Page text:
Trauma Wound Healing and Recovery
Trauma happens to us all—friends, colleagues, families, and neighbors. The Centers of Disease Control and Prevention reports that one in five Americans was sexually molested as a child, one in four has been beaten by a parent to the point of a significant mark being left on their body, and one in three couples engages in physical violence. Twenty-five percent of the population grew up with alcoholic relatives, and one out of eight saw their mother being beaten or hit. The foundation of Remembering the Trauma teaches us that when we understand how trauma works, and when we exercise our option to rewire the brain, we become endowed with a truth that has exceptional power and we can seize opportunities to exit our pain. We come to understand that our distress has an expiration date if we know how to acquire the help we need.
Forward Written by Dr. N. Cindy Trimm
Trauma plagues the body of Christ and the world in general, but the conversation on this topic is limited and diluted. Much dysfunction parades in believers lives due to this travesty. This uniquely written book merges academic depth alongside biblical truth to help readers receive implicit deliverance. Charles thoroughly unearths how memories, wounds, and bruises can change the trajectory of one’s life via their brain function. The case studies included adding further validity and autoethnographic perspectives of this manuscript. This book would fare well in various academic and religious settings. Christian counselors and believers alike should indeed add this to their canon of literature.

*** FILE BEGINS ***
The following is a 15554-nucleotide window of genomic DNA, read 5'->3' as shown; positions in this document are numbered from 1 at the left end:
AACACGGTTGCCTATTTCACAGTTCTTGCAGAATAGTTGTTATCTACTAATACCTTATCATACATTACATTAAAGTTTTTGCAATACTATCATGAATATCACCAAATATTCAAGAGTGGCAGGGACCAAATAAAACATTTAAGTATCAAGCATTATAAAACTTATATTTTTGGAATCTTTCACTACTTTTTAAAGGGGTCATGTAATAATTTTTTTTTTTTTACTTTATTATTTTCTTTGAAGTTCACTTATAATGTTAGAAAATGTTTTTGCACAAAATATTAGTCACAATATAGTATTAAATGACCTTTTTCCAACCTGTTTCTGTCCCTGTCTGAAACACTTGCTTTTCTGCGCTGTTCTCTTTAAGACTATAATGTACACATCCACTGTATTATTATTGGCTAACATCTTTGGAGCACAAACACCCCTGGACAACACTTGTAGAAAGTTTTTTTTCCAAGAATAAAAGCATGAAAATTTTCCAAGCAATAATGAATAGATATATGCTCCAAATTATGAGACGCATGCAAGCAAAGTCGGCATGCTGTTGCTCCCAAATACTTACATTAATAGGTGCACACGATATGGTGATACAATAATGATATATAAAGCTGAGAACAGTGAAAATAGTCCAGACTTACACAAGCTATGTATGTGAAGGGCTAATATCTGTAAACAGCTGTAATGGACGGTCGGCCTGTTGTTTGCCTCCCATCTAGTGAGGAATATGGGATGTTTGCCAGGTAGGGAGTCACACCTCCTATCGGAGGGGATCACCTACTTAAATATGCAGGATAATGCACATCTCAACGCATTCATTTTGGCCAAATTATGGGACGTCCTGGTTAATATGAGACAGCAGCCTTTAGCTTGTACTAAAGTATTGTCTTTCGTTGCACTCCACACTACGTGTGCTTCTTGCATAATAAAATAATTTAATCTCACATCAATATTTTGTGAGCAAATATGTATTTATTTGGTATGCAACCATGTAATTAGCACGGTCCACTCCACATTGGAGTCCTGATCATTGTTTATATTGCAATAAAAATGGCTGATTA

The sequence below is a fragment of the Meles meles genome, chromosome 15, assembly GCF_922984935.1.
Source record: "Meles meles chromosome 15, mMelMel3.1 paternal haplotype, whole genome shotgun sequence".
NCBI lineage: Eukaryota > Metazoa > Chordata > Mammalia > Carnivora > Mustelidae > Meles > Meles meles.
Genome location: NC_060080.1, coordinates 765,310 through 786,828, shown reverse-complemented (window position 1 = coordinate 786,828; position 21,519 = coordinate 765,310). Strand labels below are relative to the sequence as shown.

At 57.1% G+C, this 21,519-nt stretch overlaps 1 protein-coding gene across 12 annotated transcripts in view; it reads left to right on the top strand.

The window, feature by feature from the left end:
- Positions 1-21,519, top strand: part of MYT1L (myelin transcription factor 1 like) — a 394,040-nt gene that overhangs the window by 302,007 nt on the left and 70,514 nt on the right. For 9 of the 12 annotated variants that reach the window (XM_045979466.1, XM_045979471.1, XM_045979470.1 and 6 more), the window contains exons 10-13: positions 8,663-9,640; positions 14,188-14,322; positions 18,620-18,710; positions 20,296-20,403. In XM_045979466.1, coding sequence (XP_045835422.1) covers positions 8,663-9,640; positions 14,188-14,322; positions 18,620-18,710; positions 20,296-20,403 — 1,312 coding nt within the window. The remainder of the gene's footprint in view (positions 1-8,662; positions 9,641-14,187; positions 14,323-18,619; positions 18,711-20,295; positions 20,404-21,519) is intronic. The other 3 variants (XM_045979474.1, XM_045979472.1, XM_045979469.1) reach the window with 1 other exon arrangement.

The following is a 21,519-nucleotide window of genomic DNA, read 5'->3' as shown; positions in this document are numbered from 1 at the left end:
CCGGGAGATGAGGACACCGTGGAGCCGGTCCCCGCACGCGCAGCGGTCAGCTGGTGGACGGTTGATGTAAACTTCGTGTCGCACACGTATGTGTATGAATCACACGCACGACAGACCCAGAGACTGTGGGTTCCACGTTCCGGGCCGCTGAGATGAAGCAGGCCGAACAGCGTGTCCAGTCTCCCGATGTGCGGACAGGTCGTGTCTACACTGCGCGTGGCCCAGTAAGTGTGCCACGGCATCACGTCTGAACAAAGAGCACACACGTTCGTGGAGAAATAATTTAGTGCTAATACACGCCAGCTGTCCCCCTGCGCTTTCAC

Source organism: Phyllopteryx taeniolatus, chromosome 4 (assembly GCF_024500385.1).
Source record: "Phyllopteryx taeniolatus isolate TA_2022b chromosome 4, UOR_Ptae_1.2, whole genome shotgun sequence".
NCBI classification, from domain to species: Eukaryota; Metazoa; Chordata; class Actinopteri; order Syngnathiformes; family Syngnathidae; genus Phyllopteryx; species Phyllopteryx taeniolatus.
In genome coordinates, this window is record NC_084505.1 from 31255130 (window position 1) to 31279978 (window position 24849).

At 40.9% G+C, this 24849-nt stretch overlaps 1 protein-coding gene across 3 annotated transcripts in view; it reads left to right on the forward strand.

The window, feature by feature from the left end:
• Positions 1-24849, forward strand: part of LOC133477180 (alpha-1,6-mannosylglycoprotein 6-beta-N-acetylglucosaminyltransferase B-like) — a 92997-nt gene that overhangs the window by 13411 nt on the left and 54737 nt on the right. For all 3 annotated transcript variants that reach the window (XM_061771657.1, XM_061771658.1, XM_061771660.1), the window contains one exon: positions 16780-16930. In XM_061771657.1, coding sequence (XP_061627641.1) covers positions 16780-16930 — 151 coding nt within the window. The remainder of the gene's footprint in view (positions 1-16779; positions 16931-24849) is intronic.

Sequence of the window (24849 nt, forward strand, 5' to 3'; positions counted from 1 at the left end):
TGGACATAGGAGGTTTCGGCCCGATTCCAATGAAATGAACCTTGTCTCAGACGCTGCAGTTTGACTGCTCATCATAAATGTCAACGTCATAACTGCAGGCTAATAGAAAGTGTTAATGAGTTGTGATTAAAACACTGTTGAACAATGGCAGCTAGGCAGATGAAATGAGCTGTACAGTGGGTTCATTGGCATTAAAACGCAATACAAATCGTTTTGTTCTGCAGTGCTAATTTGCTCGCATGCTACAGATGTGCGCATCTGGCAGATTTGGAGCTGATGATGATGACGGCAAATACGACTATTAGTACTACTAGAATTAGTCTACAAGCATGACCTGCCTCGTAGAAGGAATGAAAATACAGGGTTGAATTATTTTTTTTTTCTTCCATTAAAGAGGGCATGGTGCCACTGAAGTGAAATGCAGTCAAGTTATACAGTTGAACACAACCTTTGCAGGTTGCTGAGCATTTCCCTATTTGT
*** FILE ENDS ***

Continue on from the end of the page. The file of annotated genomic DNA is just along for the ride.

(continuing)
Alexis Maston-McClinton, Ph.D.
Remembering the Trauma is the most comprehensive and detailed study of the traumatic wounds of the soul and body, written from a biblically sound and physiological position of deliverance and healing. This book is an excellent tool for the local church and Christian counselors. It will safely bring healing insight and deliverance to so many who are suffering from trauma and afraid to see the need for both biblical and physiological in-sight.
Apostle Dr. Ivory Hopkins, a.k.a. The General of Deliverance
Post-Traumatic Stress Disorder (PTSD) develops in response to disruptive external experiences that create deep emotional wounds inflicted by the environment onto the mind, body, and soul. In Remembering the Trauma, Dr. Renée Charles proposes a treatment model that incorporates clinical research with biblical truths. This model holds strong potential to empower healing by creating a union of evidence-based practices to rewire the brain with faith-based beliefs that bring a deeper meaning to the process of surviving trauma. This is a must-read for practitioners who incorporate
religious interventions with therapeutic skills as well as secular therapists seeking to understand better and treat the Christian community.
Donna Simons LCSWR, CASAC